N.Korea Keeps the Region Trapped in the Nuclear Shadow

      April 08, 2010 10:26

      U.S. President Barack Obama on Tuesday announced his administration's Nuclear Posture Review on Tuesday, setting the direction of U.S. policy on nuclear weapons. "The United States is declaring that we will not use or threaten to use nuclear weapons against non-nuclear weapons states that are party to the Nuclear Non-Proliferation Treaty and in compliance with their nuclear nonproliferation obligations," Obama said.

      The latest NPR, announced every eight years, is the first ever to contain a commitment not to use nuclear weapons against non-nuclear states. Until now, the U.S. had left open the possibility of nuclear retaliation for acts of aggression by enemy states without such weapons.

      The revised policy has removed most of the countries in the world from the threat of U.S. nuclear attack, but the Korean Peninsula is not part of that group, because of North Korea, which has conducted two nuclear tests after withdrawing from the NPT. In a media interview, Obama said the North remained on the list of "outliers" that are exceptions to the new policy. Excluding the traditional nuclear states, North Korea and Iran are the only two countries to be left inside the crosshairs of the U.S. nuclear arsenal.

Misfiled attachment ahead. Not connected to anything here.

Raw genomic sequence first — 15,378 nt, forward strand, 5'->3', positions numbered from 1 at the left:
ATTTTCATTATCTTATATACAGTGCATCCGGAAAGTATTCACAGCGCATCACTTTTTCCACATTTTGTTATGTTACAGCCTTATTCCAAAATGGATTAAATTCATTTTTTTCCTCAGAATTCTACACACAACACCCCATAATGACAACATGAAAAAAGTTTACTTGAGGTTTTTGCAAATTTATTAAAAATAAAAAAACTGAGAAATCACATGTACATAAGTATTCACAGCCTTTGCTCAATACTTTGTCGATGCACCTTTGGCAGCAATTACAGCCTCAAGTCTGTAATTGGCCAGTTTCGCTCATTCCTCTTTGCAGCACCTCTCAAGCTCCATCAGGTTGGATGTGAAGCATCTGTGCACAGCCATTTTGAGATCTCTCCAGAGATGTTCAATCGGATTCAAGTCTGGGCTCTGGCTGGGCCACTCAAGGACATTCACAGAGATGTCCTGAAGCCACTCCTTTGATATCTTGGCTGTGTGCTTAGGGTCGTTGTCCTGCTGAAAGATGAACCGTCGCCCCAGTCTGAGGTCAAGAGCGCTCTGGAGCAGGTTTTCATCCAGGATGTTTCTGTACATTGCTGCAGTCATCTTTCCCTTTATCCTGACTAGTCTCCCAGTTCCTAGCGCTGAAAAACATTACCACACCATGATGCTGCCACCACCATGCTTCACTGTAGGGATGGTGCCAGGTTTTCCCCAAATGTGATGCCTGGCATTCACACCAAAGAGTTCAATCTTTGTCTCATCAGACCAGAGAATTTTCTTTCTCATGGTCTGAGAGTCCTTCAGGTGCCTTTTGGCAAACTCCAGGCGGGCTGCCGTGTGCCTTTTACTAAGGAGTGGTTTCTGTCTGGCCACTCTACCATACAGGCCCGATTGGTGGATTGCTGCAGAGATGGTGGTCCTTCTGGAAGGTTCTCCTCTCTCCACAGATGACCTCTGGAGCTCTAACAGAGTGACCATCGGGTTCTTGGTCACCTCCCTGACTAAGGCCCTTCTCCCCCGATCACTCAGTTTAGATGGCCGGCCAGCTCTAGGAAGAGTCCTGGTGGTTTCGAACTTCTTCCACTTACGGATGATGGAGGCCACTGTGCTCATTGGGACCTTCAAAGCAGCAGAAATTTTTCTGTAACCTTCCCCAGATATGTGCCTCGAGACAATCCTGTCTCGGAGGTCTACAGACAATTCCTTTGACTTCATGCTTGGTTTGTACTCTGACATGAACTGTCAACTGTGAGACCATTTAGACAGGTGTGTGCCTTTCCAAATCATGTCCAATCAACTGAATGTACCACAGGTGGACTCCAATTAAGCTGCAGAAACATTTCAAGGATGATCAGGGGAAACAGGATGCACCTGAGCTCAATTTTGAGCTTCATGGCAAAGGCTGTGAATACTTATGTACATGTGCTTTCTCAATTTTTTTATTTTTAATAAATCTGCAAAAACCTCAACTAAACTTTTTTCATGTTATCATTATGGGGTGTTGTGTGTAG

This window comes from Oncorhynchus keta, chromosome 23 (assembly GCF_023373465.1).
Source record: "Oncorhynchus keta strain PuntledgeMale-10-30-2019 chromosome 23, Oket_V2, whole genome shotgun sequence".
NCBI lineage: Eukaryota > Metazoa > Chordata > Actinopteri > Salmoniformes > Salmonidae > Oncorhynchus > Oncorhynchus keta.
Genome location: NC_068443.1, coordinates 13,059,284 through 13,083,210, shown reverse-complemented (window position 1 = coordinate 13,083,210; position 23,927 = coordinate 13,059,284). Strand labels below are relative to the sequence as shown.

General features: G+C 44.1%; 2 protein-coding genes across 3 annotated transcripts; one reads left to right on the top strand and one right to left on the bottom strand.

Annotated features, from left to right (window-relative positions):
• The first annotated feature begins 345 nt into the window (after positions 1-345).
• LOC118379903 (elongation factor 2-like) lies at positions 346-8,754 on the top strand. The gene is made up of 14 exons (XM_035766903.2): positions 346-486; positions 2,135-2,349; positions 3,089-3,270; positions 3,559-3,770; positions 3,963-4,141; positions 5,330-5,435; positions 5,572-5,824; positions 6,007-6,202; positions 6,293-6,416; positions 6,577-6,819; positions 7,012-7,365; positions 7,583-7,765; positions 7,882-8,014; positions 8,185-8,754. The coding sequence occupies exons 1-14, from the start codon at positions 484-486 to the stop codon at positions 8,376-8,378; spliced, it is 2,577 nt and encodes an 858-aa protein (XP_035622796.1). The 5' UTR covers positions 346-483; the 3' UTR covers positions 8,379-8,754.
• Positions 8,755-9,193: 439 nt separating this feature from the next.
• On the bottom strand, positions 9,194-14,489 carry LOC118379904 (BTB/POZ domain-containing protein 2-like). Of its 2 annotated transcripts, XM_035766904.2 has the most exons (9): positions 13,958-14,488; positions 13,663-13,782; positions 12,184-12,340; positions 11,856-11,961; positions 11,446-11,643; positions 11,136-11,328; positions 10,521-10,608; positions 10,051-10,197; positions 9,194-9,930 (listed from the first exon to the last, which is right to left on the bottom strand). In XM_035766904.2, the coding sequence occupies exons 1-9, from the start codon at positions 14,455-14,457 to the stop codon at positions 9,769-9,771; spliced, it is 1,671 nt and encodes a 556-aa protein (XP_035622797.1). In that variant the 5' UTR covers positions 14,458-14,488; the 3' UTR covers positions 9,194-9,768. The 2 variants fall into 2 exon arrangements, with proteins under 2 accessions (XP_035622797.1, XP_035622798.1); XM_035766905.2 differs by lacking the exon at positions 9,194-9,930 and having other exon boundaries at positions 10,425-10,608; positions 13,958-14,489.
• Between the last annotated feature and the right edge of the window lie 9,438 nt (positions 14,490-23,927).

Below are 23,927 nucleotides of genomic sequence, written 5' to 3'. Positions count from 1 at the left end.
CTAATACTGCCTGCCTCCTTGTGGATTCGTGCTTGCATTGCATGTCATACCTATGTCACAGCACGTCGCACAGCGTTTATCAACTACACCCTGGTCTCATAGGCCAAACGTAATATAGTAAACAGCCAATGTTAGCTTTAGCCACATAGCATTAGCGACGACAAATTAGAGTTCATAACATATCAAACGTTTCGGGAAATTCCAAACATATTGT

North Korea has claimed that it had no choice but to arm itself with nuclear weapons due to the threat of attack by the U.S. But the new NPR shows that if Pyongyang chooses to scrap its nuclear arsenal it will no longer have to fear a U.S. nuclear attack. If the North continues to pursue its nuclear ambitions, the Korean people and the entire peninsula will remain under the threat of nuclear war, in contrast to the global trend toward a world without such terrible weapons.

      The leaders of 47 countries, including South Korean President Lee Myung-bak, will gather in Washington D.C. next week to attend the first ever nuclear security summit. Through the summit, the two countries need to reaffirm their determination to resolve the North Korean nuclear issue.

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